Coinstar performed well in the first two quarters of the year, bringing in over $859 billion in sales, up 29% from the same period last year. Share earnings more than doubled to $1.44 on a year over year basis. However, the departure of the Redbox division head and investors’ fear of revenue weakness put downward pressure on the stock. In our view, this created an entry point for patient investors as the stock is expected to trade in the $85- to $130-a share price range over the pull to 2014-2016.

For the patient investor, the company’s 4% convertible notes due 2014 may offer better investment prospects. The convertible offers a 3.0% current yield advantage over the common, which pays no dividends. The 19% premium over conversion value would allow the convertible to share in as much as 60% of any gains in the underlying common stock. On the other hand, if the stock declines, the convertible is only expected to contribute 44%.

Tech Data (TECD) is a leading distributor of microcomputer-related hardware and software products to value-added resellers and computer retailers throughout the Americas, Europe, and the Middle East. The company distributes more than 150,000 products for over 500 vendors, including Hewlett-Packard (HPQ - Free Hewlett-Packard Stock Report, Apple (AAPL), Cisco (CSCO - Free Cisco Systems Stock Report), IBM (IBM - Free IBM Stock Report, Intel (INTC - Free Intel Stock Report, Microsoft (MSFT - Free Microsoft Stock Report, NEC, and Seagate (STX); and sells to over 125,000 customers.

Tech Data’s upward sales momentum is broad based. The company racked up sales of about $6.45 billion in the July quarter, bringing its half-year total to $12.8 billion, up 15% on year-over-year comparison. Share earnings were just as impressive, with profit rising 34% to $1.10 a share in the shorter period, and 25% to $2.13 in the longer period.

In the meantime, the company has hired new members of its salesforce in an effort to target small- and mid-sized businesses. Too, it has added new products and services and acquired five distributors in Europe. Earnings projections for the year are set to reach over $5.00 a share from sales of about $26.5 billion. Still, this high soaring stock does not pay dividends. The company’s 2.75% convertible notes due 2025, which are more stable, provide income and can serve as a hedge against the common.

The convertible note is less volatile than the stock and it pays income, something common shareholders do not get at this point. Furthermore, with the modest 19% premium over conversion value, the convertible has the potential to share in 60% of any gains in the common, with virtually no downside risk.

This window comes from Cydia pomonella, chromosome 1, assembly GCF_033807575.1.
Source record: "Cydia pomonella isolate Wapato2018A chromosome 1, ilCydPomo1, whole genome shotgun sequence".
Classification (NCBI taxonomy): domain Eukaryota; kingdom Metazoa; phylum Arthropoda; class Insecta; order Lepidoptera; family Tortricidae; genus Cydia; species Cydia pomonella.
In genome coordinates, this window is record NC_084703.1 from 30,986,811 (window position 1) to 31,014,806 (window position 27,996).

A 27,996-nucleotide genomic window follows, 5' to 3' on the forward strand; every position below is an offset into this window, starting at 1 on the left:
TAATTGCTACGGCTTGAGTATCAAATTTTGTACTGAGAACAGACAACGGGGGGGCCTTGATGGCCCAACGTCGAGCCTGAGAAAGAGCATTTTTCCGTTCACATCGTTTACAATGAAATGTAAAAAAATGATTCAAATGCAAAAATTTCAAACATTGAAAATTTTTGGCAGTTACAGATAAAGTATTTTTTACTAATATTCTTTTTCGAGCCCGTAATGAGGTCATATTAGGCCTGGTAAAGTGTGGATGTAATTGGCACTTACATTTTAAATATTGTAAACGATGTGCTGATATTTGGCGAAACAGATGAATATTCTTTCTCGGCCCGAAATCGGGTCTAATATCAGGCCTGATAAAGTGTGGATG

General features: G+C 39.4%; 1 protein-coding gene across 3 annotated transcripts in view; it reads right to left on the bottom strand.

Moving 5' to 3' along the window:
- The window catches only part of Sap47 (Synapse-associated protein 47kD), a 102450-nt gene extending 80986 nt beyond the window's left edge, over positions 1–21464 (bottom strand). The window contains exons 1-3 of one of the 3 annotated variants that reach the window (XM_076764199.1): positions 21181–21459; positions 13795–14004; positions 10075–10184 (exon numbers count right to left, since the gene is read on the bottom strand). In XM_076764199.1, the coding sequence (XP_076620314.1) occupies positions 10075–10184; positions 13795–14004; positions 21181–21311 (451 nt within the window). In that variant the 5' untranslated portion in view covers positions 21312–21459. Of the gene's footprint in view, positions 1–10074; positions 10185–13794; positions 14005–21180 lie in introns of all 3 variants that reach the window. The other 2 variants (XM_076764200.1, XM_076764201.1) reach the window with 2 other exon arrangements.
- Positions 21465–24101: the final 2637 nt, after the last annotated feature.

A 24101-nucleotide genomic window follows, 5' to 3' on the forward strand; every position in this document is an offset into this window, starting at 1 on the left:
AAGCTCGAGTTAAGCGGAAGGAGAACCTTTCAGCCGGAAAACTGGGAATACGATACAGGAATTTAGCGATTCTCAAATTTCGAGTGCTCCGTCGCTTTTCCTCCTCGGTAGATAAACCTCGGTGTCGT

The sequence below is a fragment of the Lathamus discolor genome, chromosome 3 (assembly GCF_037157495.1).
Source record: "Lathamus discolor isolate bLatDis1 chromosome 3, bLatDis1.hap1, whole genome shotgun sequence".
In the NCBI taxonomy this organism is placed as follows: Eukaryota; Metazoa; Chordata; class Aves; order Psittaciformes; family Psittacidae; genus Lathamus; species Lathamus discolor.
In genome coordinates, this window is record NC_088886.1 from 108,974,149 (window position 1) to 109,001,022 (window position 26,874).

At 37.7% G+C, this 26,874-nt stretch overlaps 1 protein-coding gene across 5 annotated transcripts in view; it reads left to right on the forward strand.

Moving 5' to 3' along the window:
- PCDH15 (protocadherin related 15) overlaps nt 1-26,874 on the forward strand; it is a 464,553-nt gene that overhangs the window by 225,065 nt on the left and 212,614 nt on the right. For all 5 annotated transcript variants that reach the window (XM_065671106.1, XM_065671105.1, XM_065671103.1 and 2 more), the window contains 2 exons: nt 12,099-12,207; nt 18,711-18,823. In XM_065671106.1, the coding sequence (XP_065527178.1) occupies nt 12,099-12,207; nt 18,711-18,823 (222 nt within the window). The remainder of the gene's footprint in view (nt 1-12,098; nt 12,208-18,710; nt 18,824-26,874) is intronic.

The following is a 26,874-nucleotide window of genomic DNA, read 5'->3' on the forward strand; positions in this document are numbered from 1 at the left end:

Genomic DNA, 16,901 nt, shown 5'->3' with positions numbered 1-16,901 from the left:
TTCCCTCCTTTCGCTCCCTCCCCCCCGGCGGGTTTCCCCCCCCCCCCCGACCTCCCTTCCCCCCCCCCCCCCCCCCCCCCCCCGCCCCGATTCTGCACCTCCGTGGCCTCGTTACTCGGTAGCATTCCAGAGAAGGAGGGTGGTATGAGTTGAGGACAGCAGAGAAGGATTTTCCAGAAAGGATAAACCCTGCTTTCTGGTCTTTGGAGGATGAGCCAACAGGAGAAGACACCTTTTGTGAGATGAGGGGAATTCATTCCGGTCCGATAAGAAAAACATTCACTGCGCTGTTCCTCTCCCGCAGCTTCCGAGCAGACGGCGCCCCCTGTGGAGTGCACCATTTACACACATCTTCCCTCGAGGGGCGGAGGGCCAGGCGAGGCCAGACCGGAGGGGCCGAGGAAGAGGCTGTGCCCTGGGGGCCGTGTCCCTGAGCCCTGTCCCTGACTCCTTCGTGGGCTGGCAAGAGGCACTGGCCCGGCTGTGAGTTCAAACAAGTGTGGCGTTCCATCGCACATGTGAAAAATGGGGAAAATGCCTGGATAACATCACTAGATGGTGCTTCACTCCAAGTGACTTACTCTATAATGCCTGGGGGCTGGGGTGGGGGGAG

Tenet Healthcare (THC) owns and/or operates 49 acute care hospitals, with 13,428 beds, in 11 states, with concentrations in California, Texas, and Florida. It also operates specialty care facilities. Occupancy rate in 2010 was about 50.4%. Revenues of $9.2 billion were generated by inpatient service, 64.4%; outpatient service, 31.5%; managed care 4.8%; and the balance came by way of uninsured patients.

Tenet successfully fought off a takeover bid by Community Health Systems (CYH), even with a $7.25-a-share offer in April. Investors’ reactions, however, indicated their disagreement with Tenet’s management and the stock price declined. Value Line analyst Eric Manning is bullish on the industry and believes the stock will make a comeback as the fundamentals have gradually improved since the end of the recession. Also, the new healthcare legislation should decrease the number of uninsured patients at THC’s facilities.

The recovery potential of the stock is attractive, especially with the possibility of a higher bid from another potential acquirer. However, the stock is somewhat volatile, with a beta of 1.15. It is expected to trade in the $8- to $16-a-share range over the 2014-2016 pull, and share earnings could reach as much as $0.80. The company’s 7% mandatory convertible preferred stock, which more price-stable than the common, is an attractive alternative to the common.

With a liquidation value of $1,000 per share, the preferred dividend income is $70 a year, plus it is expected to rise 60% as high as the common. On the downside, its participation is limited to 24%.


At the time of this article's writing, the author did not have positions in any of the companies mentioned.